Federal agent John Dodson says what he was asked to do was beyond belief. He was intentionally letting guns go to Mexico? "Yes ma'am," Dodson told CBS News. "The agency was."
An Alcohol, Tobacco and Firearms senior agent assigned to the Phoenix office in 2010, Dodson's job is to stop gun trafficking across the border. Instead, he says he was ordered to sit by and watch it happen. Investigators call the tactic letting guns "walk." In this case, walking into the hands of criminals who would use them in Mexico and the United States.
Agent Dodson and other sources say the gun walking strategy was approved all the way up to the Justice Department. The idea was to see where the guns ended up, build a big case and take down a cartel. And it was all kept secret from Mexico. ATF named the case "Fast and Furious."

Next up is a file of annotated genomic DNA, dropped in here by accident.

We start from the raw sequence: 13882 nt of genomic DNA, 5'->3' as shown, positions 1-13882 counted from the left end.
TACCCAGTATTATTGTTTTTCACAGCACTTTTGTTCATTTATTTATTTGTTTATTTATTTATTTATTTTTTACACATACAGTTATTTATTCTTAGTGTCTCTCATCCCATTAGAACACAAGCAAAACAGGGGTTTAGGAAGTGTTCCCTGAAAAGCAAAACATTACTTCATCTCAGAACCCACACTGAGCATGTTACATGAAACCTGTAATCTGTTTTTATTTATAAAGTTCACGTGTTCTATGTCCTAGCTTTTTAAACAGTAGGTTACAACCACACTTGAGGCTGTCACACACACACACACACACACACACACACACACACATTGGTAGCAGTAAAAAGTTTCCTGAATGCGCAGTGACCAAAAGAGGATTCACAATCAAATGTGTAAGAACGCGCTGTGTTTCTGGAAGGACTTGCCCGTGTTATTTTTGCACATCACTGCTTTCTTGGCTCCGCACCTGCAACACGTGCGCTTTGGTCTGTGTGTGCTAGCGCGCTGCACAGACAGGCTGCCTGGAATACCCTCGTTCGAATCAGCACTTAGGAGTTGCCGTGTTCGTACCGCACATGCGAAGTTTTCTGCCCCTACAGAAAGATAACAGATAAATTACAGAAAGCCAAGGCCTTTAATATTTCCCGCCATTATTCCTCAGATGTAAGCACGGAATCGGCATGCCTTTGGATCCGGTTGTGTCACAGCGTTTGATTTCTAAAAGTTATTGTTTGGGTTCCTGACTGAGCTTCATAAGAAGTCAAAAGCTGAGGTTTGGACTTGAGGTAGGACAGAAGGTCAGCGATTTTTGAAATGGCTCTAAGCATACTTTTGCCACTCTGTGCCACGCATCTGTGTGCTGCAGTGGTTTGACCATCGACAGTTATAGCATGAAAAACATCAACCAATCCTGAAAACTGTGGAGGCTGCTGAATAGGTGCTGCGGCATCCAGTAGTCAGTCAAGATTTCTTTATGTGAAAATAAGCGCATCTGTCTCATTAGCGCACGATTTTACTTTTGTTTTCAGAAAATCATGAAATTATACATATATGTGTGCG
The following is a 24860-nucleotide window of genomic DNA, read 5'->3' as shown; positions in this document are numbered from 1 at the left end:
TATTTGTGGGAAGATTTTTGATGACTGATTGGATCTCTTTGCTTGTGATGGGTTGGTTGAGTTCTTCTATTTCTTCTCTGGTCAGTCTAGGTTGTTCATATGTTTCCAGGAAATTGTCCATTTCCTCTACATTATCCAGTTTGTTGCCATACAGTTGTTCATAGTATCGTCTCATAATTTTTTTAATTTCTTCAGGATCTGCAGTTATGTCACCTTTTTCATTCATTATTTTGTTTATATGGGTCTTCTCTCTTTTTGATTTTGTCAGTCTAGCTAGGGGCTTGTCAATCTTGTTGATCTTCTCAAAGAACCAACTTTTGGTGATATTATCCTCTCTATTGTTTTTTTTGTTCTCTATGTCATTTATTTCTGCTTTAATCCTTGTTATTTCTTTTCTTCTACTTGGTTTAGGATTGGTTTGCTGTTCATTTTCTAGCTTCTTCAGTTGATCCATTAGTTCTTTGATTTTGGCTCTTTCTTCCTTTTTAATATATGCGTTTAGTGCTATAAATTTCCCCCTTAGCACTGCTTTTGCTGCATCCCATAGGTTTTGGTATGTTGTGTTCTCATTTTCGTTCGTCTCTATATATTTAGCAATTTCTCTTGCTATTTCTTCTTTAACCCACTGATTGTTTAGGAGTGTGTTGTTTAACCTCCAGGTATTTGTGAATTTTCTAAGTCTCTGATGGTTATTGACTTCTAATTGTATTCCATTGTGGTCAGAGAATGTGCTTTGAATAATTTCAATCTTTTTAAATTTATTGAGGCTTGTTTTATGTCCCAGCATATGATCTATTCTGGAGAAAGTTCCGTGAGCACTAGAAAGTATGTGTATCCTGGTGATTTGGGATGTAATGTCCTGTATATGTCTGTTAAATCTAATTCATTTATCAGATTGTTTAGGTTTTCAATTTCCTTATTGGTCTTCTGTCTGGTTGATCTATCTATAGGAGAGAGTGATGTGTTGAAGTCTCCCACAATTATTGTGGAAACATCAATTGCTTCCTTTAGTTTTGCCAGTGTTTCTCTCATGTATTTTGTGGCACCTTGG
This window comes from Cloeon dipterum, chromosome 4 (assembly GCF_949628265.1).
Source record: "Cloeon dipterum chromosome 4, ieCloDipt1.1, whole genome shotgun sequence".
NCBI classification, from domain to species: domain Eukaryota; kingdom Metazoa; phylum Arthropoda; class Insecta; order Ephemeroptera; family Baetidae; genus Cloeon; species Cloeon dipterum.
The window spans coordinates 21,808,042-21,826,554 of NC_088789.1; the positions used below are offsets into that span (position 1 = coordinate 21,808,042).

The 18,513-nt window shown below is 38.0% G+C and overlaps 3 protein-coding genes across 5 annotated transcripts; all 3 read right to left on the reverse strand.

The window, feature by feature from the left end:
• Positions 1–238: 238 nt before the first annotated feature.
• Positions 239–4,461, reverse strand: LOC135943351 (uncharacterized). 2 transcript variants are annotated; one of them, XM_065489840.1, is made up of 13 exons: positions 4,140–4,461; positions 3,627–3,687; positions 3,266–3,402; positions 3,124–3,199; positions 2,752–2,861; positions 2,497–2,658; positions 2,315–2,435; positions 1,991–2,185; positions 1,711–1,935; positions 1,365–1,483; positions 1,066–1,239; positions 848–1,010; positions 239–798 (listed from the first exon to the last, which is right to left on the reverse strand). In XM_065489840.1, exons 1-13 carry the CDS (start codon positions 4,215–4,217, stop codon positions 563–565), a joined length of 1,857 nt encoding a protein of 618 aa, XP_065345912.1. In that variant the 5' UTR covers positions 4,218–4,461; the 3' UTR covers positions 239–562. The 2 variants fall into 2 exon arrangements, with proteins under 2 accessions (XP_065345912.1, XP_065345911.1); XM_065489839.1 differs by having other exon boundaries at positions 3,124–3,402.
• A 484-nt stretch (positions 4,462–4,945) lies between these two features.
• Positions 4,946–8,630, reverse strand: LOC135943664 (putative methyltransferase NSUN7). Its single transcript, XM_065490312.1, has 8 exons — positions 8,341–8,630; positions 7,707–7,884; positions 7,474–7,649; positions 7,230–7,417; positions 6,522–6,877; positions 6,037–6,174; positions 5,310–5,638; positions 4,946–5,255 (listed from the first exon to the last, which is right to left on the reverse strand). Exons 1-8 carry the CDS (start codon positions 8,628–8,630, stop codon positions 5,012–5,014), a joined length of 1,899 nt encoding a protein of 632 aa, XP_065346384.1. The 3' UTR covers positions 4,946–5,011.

Surveillance video obtained by CBS News shows suspected drug cartel suppliers carrying boxes of weapons to their cars at a Phoenix gun shop. The long boxes shown in the video being loaded in were AK-47-type assault rifles. So it turns out ATF not only allowed it - they videotaped it.
Documents show the inevitable result: The guns that ATF let go began showing up at crime scenes in Mexico. And as ATF stood by watching thousands of weapons hit the streets. Senior agents including Dodson told CBS News they confronted their supervisors over and over. Their answer, according to Dodson, was, "If you're going to make an omelette, you've got to break some eggs." There was so much opposition to the gun walking, that an ATF supervisor issued an e-mail noting a "schism" among the agents.
On Dec. 14, 2010, Border Patrol Agent Brian Terry was gunned down. Two assault rifles ATF had let go nearly a year before were found at Terry's murder.